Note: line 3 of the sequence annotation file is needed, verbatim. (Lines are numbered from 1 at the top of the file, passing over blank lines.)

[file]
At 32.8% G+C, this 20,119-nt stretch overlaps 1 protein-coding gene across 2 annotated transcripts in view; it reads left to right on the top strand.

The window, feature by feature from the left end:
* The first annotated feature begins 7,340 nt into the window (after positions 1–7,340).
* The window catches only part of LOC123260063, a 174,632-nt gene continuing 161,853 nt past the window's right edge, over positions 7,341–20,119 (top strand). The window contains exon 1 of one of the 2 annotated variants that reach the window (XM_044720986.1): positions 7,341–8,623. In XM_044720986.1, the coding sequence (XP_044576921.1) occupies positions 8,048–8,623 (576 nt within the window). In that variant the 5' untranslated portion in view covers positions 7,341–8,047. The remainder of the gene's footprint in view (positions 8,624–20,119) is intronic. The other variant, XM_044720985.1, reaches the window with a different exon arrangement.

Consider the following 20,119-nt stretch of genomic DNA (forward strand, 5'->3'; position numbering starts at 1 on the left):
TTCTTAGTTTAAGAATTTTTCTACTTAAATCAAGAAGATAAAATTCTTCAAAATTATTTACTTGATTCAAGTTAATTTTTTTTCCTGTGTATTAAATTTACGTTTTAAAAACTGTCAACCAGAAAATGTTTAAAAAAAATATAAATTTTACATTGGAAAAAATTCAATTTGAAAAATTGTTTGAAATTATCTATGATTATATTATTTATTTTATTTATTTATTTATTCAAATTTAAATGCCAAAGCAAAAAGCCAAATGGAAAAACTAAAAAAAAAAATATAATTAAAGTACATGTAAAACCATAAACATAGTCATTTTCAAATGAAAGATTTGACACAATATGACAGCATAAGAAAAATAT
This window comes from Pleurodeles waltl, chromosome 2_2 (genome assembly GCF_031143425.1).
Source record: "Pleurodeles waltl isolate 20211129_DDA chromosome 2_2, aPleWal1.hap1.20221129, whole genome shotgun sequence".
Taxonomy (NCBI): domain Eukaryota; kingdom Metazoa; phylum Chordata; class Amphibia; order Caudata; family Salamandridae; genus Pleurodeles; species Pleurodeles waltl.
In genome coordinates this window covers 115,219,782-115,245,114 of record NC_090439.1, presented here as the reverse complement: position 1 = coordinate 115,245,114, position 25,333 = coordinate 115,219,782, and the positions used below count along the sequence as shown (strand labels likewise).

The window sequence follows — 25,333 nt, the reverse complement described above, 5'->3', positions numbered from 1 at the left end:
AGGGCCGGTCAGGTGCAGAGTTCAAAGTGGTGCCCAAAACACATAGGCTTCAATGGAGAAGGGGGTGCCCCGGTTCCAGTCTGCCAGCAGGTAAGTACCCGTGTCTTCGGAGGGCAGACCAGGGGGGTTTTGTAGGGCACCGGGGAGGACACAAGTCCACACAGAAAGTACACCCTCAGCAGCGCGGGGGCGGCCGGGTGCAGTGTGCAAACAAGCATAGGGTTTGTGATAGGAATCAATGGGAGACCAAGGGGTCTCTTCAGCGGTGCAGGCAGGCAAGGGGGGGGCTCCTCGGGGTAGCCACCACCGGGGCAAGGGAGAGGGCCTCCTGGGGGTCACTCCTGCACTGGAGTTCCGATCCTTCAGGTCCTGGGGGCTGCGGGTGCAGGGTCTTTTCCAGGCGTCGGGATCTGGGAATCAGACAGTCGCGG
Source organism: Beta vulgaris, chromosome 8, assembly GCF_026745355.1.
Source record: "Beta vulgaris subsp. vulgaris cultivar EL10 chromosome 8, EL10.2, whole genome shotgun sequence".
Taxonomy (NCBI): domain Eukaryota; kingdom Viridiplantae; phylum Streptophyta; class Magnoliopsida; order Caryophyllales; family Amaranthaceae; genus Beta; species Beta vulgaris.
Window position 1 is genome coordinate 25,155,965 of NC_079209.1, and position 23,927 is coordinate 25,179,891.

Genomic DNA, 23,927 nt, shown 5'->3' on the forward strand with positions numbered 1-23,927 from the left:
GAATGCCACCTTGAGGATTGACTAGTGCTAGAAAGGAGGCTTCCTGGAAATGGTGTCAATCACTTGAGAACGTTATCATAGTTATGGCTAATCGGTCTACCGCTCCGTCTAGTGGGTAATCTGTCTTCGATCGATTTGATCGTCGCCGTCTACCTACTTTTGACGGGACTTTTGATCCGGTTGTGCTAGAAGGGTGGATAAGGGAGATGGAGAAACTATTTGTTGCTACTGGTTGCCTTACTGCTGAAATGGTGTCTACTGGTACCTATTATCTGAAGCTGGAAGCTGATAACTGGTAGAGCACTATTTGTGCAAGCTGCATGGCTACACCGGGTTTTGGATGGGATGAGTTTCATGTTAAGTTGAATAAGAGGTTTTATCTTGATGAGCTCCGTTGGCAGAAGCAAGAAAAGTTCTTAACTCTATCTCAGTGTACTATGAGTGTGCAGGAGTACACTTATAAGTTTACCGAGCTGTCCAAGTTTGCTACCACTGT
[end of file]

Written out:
* The first annotated feature begins 7,340 nt into the window (after positions 1–7,340).